Fortin and Koegen then took the $18 million price to Bob Robideaux, the developer's agent.
"What was the developer's reaction?" Koegen was asked.
"We had killed the project," he answered.
Yes, indeed. The developer wanted more coin of the realm, i.e., taxpayer dollars. So we see confirmed, yet again, that the price was artificially inflated. We all know what happened next: The city agreed to a higher price than the $18 million its own lawyer counseled. You can see how this will be argued by the bondholders' lawyers when the federal case starts in April: The partners -- the developer and the city council -- ultimately had a figure of about $26 million in mind, and they all worked backwards to reach it, even pumping up parking studies if necessary. Although it will also be argued that only the developer saw all the numbers, it's hard to see how the city council of 1996-97 was completely duped.
Then, a few years later, with the garage failing and no help in sight, the revamped city council was asked to fund the garage's shortfalls; it refused. But that was not the end of the story. Again, from Keogen's testimony:
Keogen: "I was requested to call Stacey Cowles and try and get the Spokesman-Review to do an analysis of what would happen to Spokane if its rating was downgraded."
Q: "And which council person asked you to make that contact?
A: "I believe it was Phyllis Holmes, I think, I'm not certain, but that's my memory."
Q: "Did you have this conversation then with Stacey Cowles pursuant to Mrs. Holmes request?"
A: " I do remember talking to him at least once on the telephone."
Q: "Tell me what you remember about that conversation with Cowles."
A: "That was, I remember one of the things I remember about that conversation is that I was urging him to have a reporter investigate what would happen if the city was downgraded in terms of cost of services, those sorts of things."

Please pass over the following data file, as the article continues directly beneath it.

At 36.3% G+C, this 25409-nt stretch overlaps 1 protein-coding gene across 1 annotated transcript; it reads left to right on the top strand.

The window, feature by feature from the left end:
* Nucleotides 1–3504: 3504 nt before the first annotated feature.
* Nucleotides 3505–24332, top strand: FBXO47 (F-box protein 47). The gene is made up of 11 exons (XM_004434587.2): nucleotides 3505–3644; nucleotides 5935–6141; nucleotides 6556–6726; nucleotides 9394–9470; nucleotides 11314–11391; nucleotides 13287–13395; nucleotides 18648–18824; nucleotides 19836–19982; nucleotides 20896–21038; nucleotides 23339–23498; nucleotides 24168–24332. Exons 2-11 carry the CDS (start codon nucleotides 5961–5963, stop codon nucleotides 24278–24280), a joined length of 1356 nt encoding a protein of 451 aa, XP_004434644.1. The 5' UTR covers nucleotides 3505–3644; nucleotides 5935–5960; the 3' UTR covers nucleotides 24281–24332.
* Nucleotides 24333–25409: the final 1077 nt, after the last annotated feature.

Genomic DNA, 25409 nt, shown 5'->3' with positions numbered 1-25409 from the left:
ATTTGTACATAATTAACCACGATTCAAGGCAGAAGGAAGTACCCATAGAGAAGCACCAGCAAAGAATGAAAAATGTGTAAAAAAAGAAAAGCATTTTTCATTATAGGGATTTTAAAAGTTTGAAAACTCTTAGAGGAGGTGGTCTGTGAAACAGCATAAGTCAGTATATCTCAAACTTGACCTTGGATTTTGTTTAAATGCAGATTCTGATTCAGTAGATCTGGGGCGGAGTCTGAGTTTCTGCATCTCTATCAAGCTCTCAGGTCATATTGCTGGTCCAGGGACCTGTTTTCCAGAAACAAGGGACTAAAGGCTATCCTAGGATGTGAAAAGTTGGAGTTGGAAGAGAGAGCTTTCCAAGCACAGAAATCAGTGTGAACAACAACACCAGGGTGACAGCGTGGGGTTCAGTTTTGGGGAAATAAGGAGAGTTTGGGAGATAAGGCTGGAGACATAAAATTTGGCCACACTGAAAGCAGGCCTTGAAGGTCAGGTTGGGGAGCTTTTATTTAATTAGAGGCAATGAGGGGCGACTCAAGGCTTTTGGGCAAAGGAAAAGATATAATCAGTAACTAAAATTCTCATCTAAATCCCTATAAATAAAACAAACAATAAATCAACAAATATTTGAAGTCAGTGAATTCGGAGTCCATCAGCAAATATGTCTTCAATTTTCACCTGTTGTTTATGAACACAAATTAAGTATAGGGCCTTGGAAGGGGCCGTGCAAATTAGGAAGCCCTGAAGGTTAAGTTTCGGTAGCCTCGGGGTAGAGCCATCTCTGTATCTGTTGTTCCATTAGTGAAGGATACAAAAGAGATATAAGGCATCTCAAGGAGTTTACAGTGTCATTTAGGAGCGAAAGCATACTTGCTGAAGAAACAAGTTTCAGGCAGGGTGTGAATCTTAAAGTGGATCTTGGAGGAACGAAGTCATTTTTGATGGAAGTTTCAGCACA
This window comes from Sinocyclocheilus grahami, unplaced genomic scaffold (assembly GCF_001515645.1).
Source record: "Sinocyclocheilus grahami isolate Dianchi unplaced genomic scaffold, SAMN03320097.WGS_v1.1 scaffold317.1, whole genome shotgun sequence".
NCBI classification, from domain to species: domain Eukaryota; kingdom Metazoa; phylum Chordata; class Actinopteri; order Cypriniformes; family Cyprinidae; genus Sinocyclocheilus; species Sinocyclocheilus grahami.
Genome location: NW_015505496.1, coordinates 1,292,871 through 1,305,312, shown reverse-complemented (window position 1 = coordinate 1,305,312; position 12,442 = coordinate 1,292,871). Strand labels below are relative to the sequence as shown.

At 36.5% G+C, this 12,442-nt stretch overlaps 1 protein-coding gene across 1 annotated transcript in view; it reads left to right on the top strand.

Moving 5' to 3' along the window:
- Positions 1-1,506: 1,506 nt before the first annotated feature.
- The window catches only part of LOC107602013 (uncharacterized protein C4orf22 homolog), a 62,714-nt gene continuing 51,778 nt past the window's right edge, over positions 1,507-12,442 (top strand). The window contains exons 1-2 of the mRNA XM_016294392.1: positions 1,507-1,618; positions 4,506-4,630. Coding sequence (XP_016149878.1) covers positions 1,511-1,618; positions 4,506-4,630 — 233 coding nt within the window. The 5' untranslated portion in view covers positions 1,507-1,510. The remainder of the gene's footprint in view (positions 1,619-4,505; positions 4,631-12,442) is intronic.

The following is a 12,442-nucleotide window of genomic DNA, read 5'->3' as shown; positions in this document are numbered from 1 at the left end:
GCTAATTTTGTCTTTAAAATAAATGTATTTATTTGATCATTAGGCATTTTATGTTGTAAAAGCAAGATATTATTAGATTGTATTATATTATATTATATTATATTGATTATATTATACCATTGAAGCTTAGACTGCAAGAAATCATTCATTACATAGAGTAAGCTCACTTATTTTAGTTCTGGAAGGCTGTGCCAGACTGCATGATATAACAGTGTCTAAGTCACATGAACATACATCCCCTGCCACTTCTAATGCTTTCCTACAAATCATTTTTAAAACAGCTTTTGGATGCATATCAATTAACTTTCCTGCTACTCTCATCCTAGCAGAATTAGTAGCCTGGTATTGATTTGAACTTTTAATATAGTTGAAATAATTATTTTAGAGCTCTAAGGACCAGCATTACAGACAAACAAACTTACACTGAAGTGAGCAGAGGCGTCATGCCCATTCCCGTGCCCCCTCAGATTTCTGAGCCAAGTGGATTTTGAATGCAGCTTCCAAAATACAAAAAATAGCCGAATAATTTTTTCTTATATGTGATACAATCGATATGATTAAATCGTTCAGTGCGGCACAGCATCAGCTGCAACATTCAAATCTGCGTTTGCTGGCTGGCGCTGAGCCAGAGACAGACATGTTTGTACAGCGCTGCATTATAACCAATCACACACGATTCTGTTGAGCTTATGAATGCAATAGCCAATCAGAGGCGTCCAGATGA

A sitting member of the council goes to the city's bond lawyer and pressures him to ask the publisher of the city's daily newspaper, which just happens to be the party of the first part, to push for a story undermining a decision that the city has duly made. Extraordinary! It would be hard to explain to the state Supreme Court that this is how someone who was badly duped would behave. No, the city is on the hook for something -- but how much depends on the defense the city puts on in April
The realities of the issue dictate that Grant rethink his position. If he continues to play to his base with his "paint myself in a corner" strategy, West will win by doing nothing more than playing out his "talk to me later" routine. And if this happens, Spokane could come out the loser, both politically and financially.
The new one is smart and funny and action-packed, and it’s bigger and better and sleeker. And Downey does it again, this time ramping up Stark’s arrogant wisecracking, telling anyone who’ll listen (mostly women) that, via the creation of his powerful Iron Man suit, he’s brought years of uninterrupted peace to the world.
Ivan Munk, who died on Sept. 6, a few months short of his 70th birthday, spent his entire life imagining Spokane's past. Everything he did in a diverse career — illustrator, painter, television producer, restorer of historic buildings — comes together in this idea: the utter importance and particularity of Spokane's moments.